Whether it is the federal government, state, county or city, the government is owned by the people. That's why the U.S. Constitution starts out, "We the People." Often, elected officials perform acts that do not benefit the taxpayers or make commitments that the people cannot afford or do not want to spend money on. After all, the money that government wastes is the taxpayers' money.
Editor: As our country celebrates Veterans Day, I wanted to take the opportunity to thank all the men and women in our community who have honorably served their country.
Alan Brown's frustration with the way the state has handled a fund that's supposed to support driver education for the state's young people - a fund established under a law carrying the name of his dead son, who hydroplaned on a wet road eight years ago and hit a tree - certainly is understandable.
After nearly three years as a military spouse, I've grown accustomed to life without family around. I came from a very close-knit family - you know, the kind where grandma phones over when she sees a car she doesn't recognize in the driveway from across the highway. That means it took me a while to get used to this more independent way of living.
Nov. 15 is America Recycles Day. Keep Liberty Beautiful is inviting you to take the pledge.
Some people tend to get Veterans Day and Memorial Day mixed up.
In 1887, historian Lord Acton said, "Power tends to corrupt, and absolute power corrupts absolutely."
The United States military has been in the news a lot lately, from the repeal of "don't ask, don't tell" to the Dec. 31 deadline for all troops to return home from the war in Iraq. Such politically charged topics can bring strong opinions to the forefront. But Friday will be the one day when everyone should put their opinions aside to honor the nation's veterans and active-duty service members and give them the respect that they deserve.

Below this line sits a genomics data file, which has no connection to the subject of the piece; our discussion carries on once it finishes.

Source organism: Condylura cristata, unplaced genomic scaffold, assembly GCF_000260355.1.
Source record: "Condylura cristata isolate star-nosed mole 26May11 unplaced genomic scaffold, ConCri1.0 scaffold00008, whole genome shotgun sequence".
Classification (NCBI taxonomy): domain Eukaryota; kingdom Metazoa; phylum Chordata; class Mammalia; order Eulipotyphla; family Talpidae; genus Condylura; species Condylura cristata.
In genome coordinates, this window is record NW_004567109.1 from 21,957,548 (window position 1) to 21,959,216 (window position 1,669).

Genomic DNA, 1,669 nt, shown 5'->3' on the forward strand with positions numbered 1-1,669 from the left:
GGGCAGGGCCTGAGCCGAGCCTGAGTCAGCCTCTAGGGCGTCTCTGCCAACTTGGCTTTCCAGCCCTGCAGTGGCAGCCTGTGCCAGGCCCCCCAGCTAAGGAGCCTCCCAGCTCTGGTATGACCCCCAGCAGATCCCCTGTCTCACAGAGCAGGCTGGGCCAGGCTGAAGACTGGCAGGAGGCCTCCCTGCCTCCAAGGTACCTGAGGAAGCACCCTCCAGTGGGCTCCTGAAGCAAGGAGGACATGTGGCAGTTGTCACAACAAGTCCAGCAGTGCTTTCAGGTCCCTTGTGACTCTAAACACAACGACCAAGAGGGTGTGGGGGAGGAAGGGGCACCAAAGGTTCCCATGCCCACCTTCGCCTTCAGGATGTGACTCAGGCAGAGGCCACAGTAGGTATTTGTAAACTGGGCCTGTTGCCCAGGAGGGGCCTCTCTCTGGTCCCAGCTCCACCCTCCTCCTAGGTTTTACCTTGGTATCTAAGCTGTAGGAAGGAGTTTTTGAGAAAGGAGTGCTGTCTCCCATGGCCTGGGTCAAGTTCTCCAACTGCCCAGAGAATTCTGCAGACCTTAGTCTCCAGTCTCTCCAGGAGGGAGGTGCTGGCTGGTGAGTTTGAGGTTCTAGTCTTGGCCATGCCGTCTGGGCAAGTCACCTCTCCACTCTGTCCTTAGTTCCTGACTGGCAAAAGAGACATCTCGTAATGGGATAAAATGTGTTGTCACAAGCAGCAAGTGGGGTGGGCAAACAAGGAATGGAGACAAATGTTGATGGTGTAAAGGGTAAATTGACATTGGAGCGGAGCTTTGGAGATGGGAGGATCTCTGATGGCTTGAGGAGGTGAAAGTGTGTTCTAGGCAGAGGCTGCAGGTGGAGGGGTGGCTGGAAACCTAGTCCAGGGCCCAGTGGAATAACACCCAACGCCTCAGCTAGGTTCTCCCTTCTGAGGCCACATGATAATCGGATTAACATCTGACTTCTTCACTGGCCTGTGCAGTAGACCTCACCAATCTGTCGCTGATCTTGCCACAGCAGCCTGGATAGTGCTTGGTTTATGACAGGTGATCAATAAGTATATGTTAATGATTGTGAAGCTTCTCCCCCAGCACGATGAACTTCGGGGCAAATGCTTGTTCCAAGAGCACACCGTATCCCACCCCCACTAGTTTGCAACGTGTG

When I awoke Monday morning, it was as if I had been in one of those fogs I used to experience back in the 1960s. As I stood in front of the mirror with a tube of toothpaste in one hand and my toothbrush in the other, wondering why I came into the bathroom in the first place, it all started coming back.
It may sound cliche, but I'm reminded more and more often these days that the older I get, the less I know. Conversely, however, I also have noticed that as my age climbs, so does my appreciation for the people and blessings in my life.
Oops! I left the "t" off the Rev. Bryant Wright's name in last week's column about the possibility of the Southern Baptist Convention dropping "Southern" from its name.
Recycling and recycling education are the focus for Keep Liberty Beautiful during November. Our local program is participating in an annual campaign, America Recycles Day, on Nov. 15 to encourage Americans to recycle and to buy recycled products.
The Anti-Drug Abuse Act of 1986 resulted from a powerful combination of social and political forces. The war on drugs fervor of the 1980s (and '90s), the emergence of crack cocaine and the growing political popularity of mandatory sentences, especially for drugs and drug-related crimes, all seemed to reinforce one another. The cocaine overdose death of basketball star Len Bias and the violence that accompanied the crack epidemic only added to the reaction.
Editor, The Dorchester Village Civic Center was renovated to provide enjoyment for our community. Hundreds recently took part in the Halloween haunted schoolhouse and the haunted hayride, which was made possible by the many volunteers who worked endless hours before and during the four-night event.
It was with remarkable bravery that Daddy plunked down $1,000 of hard earned, long saved money in 1956 to buy a few acres of ...